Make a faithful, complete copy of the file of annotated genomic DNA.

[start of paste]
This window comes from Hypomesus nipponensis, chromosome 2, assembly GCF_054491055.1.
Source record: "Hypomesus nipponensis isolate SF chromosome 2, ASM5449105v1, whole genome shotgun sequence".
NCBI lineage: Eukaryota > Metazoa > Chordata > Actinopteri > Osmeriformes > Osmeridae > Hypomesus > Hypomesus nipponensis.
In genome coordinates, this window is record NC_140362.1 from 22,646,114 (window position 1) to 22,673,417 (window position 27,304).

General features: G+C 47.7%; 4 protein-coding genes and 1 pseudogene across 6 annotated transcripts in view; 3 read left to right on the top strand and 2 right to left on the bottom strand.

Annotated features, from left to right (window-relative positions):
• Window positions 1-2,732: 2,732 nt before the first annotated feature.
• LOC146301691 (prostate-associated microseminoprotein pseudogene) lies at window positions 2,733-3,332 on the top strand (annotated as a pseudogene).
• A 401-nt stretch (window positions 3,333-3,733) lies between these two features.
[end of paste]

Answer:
This window comes from Hypomesus nipponensis, chromosome 2, assembly GCF_054491055.1.
Source record: "Hypomesus nipponensis isolate SF chromosome 2, ASM5449105v1, whole genome shotgun sequence".
NCBI lineage: Eukaryota > Metazoa > Chordata > Actinopteri > Osmeriformes > Osmeridae > Hypomesus > Hypomesus nipponensis.
In genome coordinates, this window is record NC_140362.1 from 22,646,114 (window position 1) to 22,673,417 (window position 27,304).

General features: G+C 47.7%; 4 protein-coding genes and 1 pseudogene across 6 annotated transcripts in view; 3 read left to right on the top strand and 2 right to left on the bottom strand.

Annotated features, from left to right (window-relative positions):
• Window positions 1-2,732: 2,732 nt before the first annotated feature.
• LOC146301691 (prostate-associated microseminoprotein pseudogene) lies at window positions 2,733-3,332 on the top strand (annotated as a pseudogene).
• A 401-nt stretch (window positions 3,333-3,733) lies between these two features.